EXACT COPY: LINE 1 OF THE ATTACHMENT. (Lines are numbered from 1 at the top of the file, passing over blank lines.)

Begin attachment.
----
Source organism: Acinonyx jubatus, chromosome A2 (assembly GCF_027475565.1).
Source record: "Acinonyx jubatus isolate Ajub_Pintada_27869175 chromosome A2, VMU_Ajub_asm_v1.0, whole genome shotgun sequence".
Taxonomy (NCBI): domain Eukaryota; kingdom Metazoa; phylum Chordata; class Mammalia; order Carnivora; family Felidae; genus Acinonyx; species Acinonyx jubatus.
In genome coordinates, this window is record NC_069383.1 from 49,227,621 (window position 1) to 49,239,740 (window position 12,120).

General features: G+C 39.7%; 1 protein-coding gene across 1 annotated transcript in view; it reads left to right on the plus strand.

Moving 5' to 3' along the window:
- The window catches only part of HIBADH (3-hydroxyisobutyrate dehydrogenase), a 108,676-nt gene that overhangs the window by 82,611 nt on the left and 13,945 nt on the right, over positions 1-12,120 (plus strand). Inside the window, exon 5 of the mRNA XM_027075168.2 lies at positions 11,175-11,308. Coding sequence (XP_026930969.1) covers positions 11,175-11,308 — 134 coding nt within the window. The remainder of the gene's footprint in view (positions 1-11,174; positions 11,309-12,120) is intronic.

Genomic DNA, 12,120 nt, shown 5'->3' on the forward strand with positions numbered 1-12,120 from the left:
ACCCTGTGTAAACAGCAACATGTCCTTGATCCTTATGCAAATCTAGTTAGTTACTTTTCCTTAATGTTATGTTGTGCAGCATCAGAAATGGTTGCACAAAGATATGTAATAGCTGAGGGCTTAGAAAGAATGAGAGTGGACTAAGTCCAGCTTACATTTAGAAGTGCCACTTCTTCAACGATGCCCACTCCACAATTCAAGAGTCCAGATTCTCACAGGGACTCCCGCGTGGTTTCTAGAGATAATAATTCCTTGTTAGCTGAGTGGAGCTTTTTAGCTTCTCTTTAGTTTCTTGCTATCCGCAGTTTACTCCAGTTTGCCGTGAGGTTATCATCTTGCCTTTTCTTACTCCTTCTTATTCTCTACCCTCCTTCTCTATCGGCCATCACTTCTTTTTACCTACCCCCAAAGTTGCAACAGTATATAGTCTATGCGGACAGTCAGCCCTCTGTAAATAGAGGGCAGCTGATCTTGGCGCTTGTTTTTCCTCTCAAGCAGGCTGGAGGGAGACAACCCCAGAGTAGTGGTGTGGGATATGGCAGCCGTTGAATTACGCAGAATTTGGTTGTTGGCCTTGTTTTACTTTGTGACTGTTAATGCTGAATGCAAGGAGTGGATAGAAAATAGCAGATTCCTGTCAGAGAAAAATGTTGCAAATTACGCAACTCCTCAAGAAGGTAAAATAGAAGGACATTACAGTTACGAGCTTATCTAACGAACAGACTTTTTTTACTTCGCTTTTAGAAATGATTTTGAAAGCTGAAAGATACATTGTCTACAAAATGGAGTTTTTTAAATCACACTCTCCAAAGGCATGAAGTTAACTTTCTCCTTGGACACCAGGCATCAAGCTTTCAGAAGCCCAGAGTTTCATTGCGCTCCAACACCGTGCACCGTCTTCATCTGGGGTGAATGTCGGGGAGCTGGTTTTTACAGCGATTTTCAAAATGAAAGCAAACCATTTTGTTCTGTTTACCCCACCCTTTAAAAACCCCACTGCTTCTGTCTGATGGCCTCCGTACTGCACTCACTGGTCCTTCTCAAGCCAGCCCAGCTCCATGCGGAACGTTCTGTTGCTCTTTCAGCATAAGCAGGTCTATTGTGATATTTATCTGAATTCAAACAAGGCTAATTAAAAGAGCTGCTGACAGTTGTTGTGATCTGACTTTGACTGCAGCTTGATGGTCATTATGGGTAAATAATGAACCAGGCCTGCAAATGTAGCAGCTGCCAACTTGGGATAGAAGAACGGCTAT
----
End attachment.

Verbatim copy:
Source organism: Acinonyx jubatus, chromosome A2 (assembly GCF_027475565.1).